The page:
Chris K: The design of Simpletons came together over one week, and we were able to find a fantastic printer ( to do a rush job for 100 decks. Then we bought an absurd number of fish tank rocks at a local craft store, and some burlap bags in bulk online. The night before we drove out to Indianapolis, we assembled the games in a manic rush. But here’s the thing, it demoed so well at GenCon! In fact,

Chris G: we demoed more games, and sold more copies of Simpletons than we did Epigo during the convention.

Chris K: Our demo table featured stone-age decorations that drew people to the booth. Families really enjoyed the accessible fun and dug the theme.

Chris G: There was a lot of primitive speech.simpletons2

Tom: Of course there was. That makes it fun.

Chris K: Simpletons never got a wide release,

Chris G: as we never printed additional copies.

Chris K: For many months after the con, we’d get regular requests for the game via e-mail. We’re happy to say that we’ve since sold out of that original print run. The fun little side project more than paid for itself.

And I’m happy to announce here that Masquerade Games will be reissuing a new & improved version of Simpletons via print-on-demand later in 2015. The game will feature two games modes: Basic – same as the original game with a few minor improvements, and Advanced – which will feature far more strategy, interaction, and a deeper experience. We also plan on utilizing the artistic talents of Anton Brand again (

The new version of Simpletons just had fantastic demos at UnPub 5 in Baltimore – so we’re well on track!

Tom: Now let’s talk about Epigo.

Chris K: The original seed for Epigo came to Chris K in a dream. (Yes, seriously). Upon waking up, Chris scrambled for a pad and sketched out the game in the dream. Much of the final product is exactly the same as those first sketches, although a ton of development joined that idea in the final box.epigo2

Epigo is primarily a two player abstract, with pieces provided for up to 4 players using advanced variants. Players select multiple moves each round. The game required focus on figuring out your opponent rather than the optimal move on the board. Every turn required thinking like: “I know that you know that I know you really want to push that 5 off the board, so I’m going to cancel it?”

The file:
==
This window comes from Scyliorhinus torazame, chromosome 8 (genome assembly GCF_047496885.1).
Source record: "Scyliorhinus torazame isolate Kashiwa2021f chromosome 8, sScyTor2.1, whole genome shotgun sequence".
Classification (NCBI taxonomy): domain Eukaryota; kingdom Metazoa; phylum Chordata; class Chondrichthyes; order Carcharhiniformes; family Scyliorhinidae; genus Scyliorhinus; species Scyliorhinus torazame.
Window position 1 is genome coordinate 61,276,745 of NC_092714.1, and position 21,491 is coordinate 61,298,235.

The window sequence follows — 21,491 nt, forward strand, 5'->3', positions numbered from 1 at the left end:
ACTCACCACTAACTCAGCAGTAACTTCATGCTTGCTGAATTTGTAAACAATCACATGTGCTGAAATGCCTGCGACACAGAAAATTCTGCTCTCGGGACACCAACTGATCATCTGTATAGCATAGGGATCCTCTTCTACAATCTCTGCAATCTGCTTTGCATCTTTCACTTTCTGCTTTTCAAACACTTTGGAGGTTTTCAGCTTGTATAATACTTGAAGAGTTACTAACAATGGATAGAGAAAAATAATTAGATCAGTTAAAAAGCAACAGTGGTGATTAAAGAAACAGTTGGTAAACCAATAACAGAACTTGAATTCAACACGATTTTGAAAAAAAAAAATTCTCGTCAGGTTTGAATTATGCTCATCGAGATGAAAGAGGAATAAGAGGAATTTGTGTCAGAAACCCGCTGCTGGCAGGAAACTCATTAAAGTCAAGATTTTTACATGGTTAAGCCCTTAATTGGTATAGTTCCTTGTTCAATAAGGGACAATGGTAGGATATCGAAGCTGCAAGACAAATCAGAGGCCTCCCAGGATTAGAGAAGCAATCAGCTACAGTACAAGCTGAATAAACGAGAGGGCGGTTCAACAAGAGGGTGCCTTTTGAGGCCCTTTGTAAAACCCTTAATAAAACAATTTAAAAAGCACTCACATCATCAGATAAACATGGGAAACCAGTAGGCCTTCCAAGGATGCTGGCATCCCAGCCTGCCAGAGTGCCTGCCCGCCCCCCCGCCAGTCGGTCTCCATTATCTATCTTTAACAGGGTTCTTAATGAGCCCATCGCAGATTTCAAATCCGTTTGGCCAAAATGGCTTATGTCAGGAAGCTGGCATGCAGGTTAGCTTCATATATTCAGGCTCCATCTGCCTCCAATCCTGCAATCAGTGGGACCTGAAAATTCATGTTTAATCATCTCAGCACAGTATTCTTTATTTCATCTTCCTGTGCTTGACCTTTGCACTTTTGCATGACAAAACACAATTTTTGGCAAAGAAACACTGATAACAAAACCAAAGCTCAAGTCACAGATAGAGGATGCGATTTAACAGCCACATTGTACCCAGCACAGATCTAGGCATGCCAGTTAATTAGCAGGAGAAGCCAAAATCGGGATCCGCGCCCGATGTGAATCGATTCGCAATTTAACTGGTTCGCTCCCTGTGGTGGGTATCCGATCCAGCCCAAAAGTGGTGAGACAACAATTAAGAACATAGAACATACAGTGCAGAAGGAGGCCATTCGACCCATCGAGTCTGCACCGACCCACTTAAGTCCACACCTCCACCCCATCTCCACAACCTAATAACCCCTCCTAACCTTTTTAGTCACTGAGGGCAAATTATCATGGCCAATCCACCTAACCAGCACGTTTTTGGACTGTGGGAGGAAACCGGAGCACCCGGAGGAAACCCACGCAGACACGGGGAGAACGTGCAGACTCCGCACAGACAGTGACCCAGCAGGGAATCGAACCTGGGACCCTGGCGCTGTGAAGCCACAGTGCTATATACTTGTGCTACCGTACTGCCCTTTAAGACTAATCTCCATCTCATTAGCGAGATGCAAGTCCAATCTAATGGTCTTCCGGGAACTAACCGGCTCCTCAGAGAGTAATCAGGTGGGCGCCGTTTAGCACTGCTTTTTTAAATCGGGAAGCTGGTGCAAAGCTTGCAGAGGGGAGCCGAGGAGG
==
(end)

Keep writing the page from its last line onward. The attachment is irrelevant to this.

Chris G was the genius who turned Epigo into a game system. Introducing variants allowed us so many amazing ways to expand the thought patterns and replayability of the game. While only 21 made it through the gamut of testing and into the box, we’ve placed many more on our website for free over the years.

The game was well received in reviews, and we had a good debut at GenCon.

Chris G: In fact, it’s still on Tom Vassal’s top 10 abstract games of all time list!

Chris K: We also had 16 people sign up for our first ever World Championship on a Saturday night at GenCon – that was a great honor and a ton of fun.

Epigo was our first big release for a reason: it was a learning exercise for us. And for as awesome as that game is, we made mistakes. Our final art decision was a safe one. In fact, we skinned Epigo twenty different ways during development. While a fun exercise in graphic design, the final product was very conservative. I still love the decision that we made, even if it hurt Epigo’s shelf appeal. The game just doesn’t stick out on a shelf, especially when shelved end-on as most games are.

Chris G: We did apply to the Mensa Mind Games, which was an unmitigated disaster. They put the game out and listed it as a 4 player game. Since we only recommend the 4 player game for experienced players, things fell apart. Some of the feedback was hilarious, we’ll have to tweet a few of them soon. We had high hopes that the game would appeal to their audience and their approval would have boosted sales in a major way. So beware potential applicants, be VERY specific with your applications on how your game should be presented. (another hard lesson learned)

Chris K: Another lesson: box size. We were passionate about not having any folds in our game board. We felt that an uneven edge would be annoying when sliding and pushing the Epigons around. This meant a 12.5”x12.5”x1” box. That doesn’t travel well. It also takes up a lot of room on a pallet. Multiply that by our 2,500 copy print run and you have 11 pallets of fun! Shipping and distribution were pretty expensive. In hindsight, a quad fold board would have brought down our costs considerably and made the game far more portable.